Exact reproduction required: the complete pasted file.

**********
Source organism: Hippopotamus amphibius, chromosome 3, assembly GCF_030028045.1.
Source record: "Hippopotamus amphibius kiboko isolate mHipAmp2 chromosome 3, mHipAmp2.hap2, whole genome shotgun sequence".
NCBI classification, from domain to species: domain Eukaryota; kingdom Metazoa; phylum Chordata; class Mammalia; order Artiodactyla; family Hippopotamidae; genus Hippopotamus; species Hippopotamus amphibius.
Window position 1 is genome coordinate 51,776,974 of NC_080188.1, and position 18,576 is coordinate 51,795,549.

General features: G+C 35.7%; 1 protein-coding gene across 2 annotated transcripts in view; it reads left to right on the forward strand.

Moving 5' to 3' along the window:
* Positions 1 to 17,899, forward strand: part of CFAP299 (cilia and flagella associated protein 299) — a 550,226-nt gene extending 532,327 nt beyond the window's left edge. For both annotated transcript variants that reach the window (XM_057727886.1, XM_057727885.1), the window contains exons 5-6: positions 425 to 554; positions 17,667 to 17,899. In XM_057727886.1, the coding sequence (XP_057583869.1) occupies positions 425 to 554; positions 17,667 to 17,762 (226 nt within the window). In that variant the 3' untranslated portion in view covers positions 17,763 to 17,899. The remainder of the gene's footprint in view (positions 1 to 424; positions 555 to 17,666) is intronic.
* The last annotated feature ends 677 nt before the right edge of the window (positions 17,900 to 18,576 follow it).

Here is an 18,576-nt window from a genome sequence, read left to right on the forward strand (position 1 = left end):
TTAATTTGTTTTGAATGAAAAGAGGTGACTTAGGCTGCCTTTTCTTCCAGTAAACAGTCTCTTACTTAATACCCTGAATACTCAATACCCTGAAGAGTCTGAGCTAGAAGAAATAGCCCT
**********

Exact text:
Source organism: Hippopotamus amphibius, chromosome 3, assembly GCF_030028045.1.
Source record: "Hippopotamus amphibius kiboko isolate mHipAmp2 chromosome 3, mHipAmp2.hap2, whole genome shotgun sequence".
NCBI classification, from domain to species: domain Eukaryota; kingdom Metazoa; phylum Chordata; class Mammalia; order Artiodactyla; family Hippopotamidae; genus Hippopotamus; species Hippopotamus amphibius.
Window position 1 is genome coordinate 51,776,974 of NC_080188.1, and position 18,576 is coordinate 51,795,549.

General features: G+C 35.7%; 1 protein-coding gene across 2 annotated transcripts in view; it reads left to right on the forward strand.

Moving 5' to 3' along the window:
* Positions 1 to 17,899, forward strand: part of CFAP299 (cilia and flagella associated protein 299) — a 550,226-nt gene extending 532,327 nt beyond the window's left edge. For both annotated transcript variants that reach the window (XM_057727886.1, XM_057727885.1), the window contains exons 5-6: positions 425 to 554; positions 17,667 to 17,899. In XM_057727886.1, the coding sequence (XP_057583869.1) occupies positions 425 to 554; positions 17,667 to 17,762 (226 nt within the window). In that variant the 3' untranslated portion in view covers positions 17,763 to 17,899. The remainder of the gene's footprint in view (positions 1 to 424; positions 555 to 17,666) is intronic.
* The last annotated feature ends 677 nt before the right edge of the window (positions 17,900 to 18,576 follow it).

Here is an 18,576-nt window from a genome sequence, read left to right on the forward strand (position 1 = left end):
TTAATTTGTTTTGAATGAAAAGAGGTGACTTAGGCTGCCTTTTCTTCCAGTAAACAGTCTCTTACTTAATACCCTGAATACTCAATACCCTGAAGAGTCTGAGCTAGAAGAAATAGCCCT